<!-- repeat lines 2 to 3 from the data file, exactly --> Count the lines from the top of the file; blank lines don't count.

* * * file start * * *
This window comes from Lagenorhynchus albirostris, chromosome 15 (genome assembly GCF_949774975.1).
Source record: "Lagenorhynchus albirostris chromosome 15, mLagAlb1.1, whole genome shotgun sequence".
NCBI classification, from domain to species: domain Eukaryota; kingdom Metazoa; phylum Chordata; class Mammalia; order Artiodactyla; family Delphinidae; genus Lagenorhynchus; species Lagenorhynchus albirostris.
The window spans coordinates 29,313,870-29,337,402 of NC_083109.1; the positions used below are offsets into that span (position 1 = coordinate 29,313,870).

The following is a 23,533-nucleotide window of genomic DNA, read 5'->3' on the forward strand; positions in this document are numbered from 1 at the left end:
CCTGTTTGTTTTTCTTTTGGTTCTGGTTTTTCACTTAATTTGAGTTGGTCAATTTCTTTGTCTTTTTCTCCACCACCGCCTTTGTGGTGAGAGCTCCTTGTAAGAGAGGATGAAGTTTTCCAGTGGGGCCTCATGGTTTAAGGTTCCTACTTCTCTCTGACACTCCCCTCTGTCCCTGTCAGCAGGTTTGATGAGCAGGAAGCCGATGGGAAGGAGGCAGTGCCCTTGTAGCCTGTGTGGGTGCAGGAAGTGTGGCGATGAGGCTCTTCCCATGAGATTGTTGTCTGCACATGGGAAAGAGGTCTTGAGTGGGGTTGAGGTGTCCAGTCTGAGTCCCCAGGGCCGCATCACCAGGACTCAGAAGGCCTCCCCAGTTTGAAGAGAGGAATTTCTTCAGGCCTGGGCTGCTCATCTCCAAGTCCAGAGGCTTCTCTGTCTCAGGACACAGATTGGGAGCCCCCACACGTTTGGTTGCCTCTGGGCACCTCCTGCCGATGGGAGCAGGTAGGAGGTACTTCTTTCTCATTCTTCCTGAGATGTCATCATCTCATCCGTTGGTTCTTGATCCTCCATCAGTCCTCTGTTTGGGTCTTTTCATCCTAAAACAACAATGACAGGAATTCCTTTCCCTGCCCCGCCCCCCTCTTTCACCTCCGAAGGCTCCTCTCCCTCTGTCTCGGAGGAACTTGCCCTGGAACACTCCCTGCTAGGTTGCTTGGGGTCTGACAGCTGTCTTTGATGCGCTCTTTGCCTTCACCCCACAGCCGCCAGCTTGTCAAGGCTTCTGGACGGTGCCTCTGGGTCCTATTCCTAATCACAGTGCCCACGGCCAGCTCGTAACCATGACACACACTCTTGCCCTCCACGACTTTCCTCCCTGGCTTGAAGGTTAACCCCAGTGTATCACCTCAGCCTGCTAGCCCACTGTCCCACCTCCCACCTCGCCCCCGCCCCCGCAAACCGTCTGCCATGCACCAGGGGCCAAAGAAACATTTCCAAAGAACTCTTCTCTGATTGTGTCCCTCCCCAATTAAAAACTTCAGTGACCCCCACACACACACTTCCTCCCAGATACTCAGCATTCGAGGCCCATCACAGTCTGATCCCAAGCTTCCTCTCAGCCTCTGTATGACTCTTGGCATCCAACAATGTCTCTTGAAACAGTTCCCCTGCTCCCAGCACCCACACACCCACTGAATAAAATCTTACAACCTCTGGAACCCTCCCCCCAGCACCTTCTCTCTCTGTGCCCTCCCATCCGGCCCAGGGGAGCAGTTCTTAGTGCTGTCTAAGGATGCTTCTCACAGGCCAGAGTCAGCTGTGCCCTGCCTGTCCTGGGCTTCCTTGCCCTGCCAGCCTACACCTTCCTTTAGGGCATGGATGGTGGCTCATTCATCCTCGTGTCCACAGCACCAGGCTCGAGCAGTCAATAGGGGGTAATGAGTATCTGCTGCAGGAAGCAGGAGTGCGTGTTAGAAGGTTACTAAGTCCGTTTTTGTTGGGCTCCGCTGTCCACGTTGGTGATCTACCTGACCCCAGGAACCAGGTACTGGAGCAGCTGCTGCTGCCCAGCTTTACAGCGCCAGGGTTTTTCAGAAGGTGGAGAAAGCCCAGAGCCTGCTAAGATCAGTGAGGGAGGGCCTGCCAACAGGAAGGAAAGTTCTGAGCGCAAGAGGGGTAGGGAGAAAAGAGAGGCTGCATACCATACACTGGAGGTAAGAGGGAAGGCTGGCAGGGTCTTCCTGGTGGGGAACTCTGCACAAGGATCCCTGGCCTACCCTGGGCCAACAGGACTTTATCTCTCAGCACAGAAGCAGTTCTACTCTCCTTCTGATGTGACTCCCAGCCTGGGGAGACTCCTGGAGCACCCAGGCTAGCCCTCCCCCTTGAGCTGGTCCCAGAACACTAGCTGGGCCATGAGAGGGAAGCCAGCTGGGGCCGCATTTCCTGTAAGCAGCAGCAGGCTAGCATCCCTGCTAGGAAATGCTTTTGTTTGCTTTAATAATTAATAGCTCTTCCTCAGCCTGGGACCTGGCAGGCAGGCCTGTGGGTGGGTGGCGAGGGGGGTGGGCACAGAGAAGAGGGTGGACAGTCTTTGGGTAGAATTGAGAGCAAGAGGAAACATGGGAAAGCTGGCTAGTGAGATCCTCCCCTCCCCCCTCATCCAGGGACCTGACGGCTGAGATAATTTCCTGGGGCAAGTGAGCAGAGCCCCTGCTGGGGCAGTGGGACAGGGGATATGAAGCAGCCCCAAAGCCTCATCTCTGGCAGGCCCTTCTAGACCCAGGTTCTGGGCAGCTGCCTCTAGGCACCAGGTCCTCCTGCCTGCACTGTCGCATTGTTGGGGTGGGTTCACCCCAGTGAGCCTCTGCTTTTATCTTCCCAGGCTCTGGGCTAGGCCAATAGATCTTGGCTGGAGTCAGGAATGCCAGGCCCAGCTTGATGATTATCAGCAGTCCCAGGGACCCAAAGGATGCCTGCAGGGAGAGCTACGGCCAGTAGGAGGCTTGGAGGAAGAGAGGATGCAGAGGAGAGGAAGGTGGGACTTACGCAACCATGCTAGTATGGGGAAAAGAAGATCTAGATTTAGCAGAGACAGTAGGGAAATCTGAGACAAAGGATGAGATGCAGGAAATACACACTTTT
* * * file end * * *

Source record: "Lagenorhynchus albirostris chromosome 15, mLagAlb1.1, whole genome shotgun sequence".
NCBI classification, from domain to species: domain Eukaryota; kingdom Metazoa; phylum Chordata; class Mammalia; order Artiodactyla; family Delphinidae; genus Lagenorhynchus; species Lagenorhynchus albirostris.